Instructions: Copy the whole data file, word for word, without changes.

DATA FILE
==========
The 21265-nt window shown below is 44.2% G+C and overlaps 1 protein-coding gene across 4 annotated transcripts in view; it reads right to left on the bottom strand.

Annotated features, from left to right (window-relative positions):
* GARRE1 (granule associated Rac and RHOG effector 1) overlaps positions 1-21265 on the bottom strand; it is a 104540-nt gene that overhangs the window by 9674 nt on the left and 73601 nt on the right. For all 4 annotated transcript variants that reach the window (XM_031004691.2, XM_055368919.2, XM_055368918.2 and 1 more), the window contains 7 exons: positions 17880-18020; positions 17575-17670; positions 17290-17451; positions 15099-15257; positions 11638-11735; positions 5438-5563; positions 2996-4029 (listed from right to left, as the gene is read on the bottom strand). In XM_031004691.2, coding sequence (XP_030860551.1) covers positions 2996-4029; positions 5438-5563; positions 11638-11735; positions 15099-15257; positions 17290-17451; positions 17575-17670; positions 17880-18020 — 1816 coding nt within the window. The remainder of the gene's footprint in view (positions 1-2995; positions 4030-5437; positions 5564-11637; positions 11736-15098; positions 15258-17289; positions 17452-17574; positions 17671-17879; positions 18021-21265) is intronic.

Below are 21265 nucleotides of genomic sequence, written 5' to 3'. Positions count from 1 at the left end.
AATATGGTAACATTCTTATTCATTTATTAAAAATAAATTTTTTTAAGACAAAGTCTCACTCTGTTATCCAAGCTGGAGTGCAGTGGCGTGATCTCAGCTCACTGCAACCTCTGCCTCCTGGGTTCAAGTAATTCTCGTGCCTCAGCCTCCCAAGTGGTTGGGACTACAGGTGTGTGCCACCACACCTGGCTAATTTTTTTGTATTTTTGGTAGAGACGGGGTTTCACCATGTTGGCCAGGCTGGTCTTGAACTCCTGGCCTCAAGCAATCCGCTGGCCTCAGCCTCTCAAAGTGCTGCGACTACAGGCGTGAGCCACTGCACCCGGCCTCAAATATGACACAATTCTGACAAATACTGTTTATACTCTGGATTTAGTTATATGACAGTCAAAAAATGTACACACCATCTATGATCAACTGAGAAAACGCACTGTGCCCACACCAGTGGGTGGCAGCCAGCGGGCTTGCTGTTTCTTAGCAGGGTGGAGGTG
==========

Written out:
The 21265-nt window shown below is 44.2% G+C and overlaps 1 protein-coding gene across 4 annotated transcripts in view; it reads right to left on the bottom strand.

Annotated features, from left to right (window-relative positions):
* GARRE1 (granule associated Rac and RHOG effector 1) overlaps positions 1-21265 on the bottom strand; it is a 104540-nt gene that overhangs the window by 9674 nt on the left and 73601 nt on the right. For all 4 annotated transcript variants that reach the window (XM_031004691.2, XM_055368919.2, XM_055368918.2 and 1 more), the window contains 7 exons: positions 17880-18020; positions 17575-17670; positions 17290-17451; positions 15099-15257; positions 11638-11735; positions 5438-5563; positions 2996-4029 (listed from right to left, as the gene is read on the bottom strand). In XM_031004691.2, coding sequence (XP_030860551.1) covers positions 2996-4029; positions 5438-5563; positions 11638-11735; positions 15099-15257; positions 17290-17451; positions 17575-17670; positions 17880-18020 — 1816 coding nt within the window. The remainder of the gene's footprint in view (positions 1-2995; positions 4030-5437; positions 5564-11637; positions 11736-15098; positions 15258-17289; positions 17452-17574; positions 17671-17879; positions 18021-21265) is intronic.

Below are 21265 nucleotides of genomic sequence, written 5' to 3'. Positions count from 1 at the left end.
AATATGGTAACATTCTTATTCATTTATTAAAAATAAATTTTTTTAAGACAAAGTCTCACTCTGTTATCCAAGCTGGAGTGCAGTGGCGTGATCTCAGCTCACTGCAACCTCTGCCTCCTGGGTTCAAGTAATTCTCGTGCCTCAGCCTCCCAAGTGGTTGGGACTACAGGTGTGTGCCACCACACCTGGCTAATTTTTTTGTATTTTTGGTAGAGACGGGGTTTCACCATGTTGGCCAGGCTGGTCTTGAACTCCTGGCCTCAAGCAATCCGCTGGCCTCAGCCTCTCAAAGTGCTGCGACTACAGGCGTGAGCCACTGCACCCGGCCTCAAATATGACACAATTCTGACAAATACTGTTTATACTCTGGATTTAGTTATATGACAGTCAAAAAATGTACACACCATCTATGATCAACTGAGAAAACGCACTGTGCCCACACCAGTGGGTGGCAGCCAGCGGGCTTGCTGTTTCTTAGCAGGGTGGAGGTG